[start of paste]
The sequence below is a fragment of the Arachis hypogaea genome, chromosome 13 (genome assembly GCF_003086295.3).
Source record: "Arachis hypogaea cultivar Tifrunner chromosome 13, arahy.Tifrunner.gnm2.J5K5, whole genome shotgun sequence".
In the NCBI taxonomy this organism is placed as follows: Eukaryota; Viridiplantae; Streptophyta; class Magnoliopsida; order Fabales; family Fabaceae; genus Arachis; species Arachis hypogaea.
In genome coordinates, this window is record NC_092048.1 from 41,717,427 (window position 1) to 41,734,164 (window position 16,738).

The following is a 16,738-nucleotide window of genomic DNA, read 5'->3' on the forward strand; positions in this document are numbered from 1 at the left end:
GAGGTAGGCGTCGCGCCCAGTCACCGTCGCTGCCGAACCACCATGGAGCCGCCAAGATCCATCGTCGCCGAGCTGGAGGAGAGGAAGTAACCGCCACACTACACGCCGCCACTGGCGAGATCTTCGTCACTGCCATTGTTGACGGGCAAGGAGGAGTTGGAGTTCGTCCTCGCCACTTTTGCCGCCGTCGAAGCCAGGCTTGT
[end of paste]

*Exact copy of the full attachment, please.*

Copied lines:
The sequence below is a fragment of the Arachis hypogaea genome, chromosome 13 (genome assembly GCF_003086295.3).
Source record: "Arachis hypogaea cultivar Tifrunner chromosome 13, arahy.Tifrunner.gnm2.J5K5, whole genome shotgun sequence".
In the NCBI taxonomy this organism is placed as follows: Eukaryota; Viridiplantae; Streptophyta; class Magnoliopsida; order Fabales; family Fabaceae; genus Arachis; species Arachis hypogaea.
In genome coordinates, this window is record NC_092048.1 from 41,717,427 (window position 1) to 41,734,164 (window position 16,738).

The following is a 16,738-nucleotide window of genomic DNA, read 5'->3' on the forward strand; positions in this document are numbered from 1 at the left end:
GAGGTAGGCGTCGCGCCCAGTCACCGTCGCTGCCGAACCACCATGGAGCCGCCAAGATCCATCGTCGCCGAGCTGGAGGAGAGGAAGTAACCGCCACACTACACGCCGCCACTGGCGAGATCTTCGTCACTGCCATTGTTGACGGGCAAGGAGGAGTTGGAGTTCGTCCTCGCCACTTTTGCCGCCGTCGAAGCCAGGCTTGT